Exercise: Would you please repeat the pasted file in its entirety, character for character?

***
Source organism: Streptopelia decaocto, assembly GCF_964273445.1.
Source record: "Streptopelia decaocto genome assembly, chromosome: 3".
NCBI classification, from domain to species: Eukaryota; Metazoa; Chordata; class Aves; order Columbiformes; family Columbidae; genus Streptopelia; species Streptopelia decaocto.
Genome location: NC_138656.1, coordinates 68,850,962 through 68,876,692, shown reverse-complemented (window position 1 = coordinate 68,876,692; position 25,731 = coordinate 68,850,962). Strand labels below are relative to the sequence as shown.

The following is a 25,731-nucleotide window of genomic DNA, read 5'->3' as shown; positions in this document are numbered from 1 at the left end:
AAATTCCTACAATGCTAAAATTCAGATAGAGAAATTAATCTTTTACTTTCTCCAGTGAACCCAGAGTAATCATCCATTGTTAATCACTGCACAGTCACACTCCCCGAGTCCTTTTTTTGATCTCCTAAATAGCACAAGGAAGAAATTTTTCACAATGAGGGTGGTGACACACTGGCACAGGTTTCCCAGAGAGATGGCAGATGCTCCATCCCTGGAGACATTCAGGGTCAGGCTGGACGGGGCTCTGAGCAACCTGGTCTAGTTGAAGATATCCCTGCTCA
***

Source organism: Streptopelia decaocto, assembly GCF_964273445.1.
Source record: "Streptopelia decaocto genome assembly, chromosome: 3".
NCBI classification, from domain to species: Eukaryota; Metazoa; Chordata; class Aves; order Columbiformes; family Columbidae; genus Streptopelia; species Streptopelia decaocto.
Genome location: NC_138656.1, coordinates 68,850,962 through 68,876,692, shown reverse-complemented (window position 1 = coordinate 68,876,692; position 25,731 = coordinate 68,850,962). Strand labels below are relative to the sequence as shown.

The following is a 25,731-nucleotide window of genomic DNA, read 5'->3' as shown; positions in this document are numbered from 1 at the left end:
AAATTCCTACAATGCTAAAATTCAGATAGAGAAATTAATCTTTTACTTTCTCCAGTGAACCCAGAGTAATCATCCATTGTTAATCACTGCACAGTCACACTCCCCGAGTCCTTTTTTTGATCTCCTAAATAGCACAAGGAAGAAATTTTTCACAATGAGGGTGGTGACACACTGGCACAGGTTTCCCAGAGAGATGGCAGATGCTCCATCCCTGGAGACATTCAGGGTCAGGCTGGACGGGGCTCTGAGCAACCTGGTCTAGTTGAAGATATCCCTGCTCA